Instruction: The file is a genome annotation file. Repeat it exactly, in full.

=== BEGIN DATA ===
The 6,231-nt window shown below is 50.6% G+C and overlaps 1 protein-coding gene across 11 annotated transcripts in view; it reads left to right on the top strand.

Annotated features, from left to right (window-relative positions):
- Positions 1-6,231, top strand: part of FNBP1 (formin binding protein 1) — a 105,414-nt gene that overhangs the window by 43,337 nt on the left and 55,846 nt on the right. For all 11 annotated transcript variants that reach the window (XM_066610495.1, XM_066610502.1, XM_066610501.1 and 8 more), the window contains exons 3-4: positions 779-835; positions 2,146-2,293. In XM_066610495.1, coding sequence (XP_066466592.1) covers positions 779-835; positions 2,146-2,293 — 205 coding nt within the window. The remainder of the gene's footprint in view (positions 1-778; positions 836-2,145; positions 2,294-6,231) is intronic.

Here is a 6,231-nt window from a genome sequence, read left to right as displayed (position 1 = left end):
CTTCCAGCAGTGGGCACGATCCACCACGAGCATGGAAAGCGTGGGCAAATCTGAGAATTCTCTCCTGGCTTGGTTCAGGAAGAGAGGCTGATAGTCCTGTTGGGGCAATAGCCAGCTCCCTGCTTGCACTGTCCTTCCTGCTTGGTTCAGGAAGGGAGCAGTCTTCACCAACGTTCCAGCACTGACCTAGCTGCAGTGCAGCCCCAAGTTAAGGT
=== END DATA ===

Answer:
The 6,231-nt window shown below is 50.6% G+C and overlaps 1 protein-coding gene across 11 annotated transcripts in view; it reads left to right on the top strand.

Annotated features, from left to right (window-relative positions):
- Positions 1-6,231, top strand: part of FNBP1 (formin binding protein 1) — a 105,414-nt gene that overhangs the window by 43,337 nt on the left and 55,846 nt on the right. For all 11 annotated transcript variants that reach the window (XM_066610495.1, XM_066610502.1, XM_066610501.1 and 8 more), the window contains exons 3-4: positions 779-835; positions 2,146-2,293. In XM_066610495.1, coding sequence (XP_066466592.1) covers positions 779-835; positions 2,146-2,293 — 205 coding nt within the window. The remainder of the gene's footprint in view (positions 1-778; positions 836-2,145; positions 2,294-6,231) is intronic.

Here is a 6,231-nt window from a genome sequence, read left to right as displayed (position 1 = left end):
CTTCCAGCAGTGGGCACGATCCACCACGAGCATGGAAAGCGTGGGCAAATCTGAGAATTCTCTCCTGGCTTGGTTCAGGAAGAGAGGCTGATAGTCCTGTTGGGGCAATAGCCAGCTCCCTGCTTGCACTGTCCTTCCTGCTTGGTTCAGGAAGGGAGCAGTCTTCACCAACGTTCCAGCACTGACCTAGCTGCAGTGCAGCCCCAAGTTAAGGT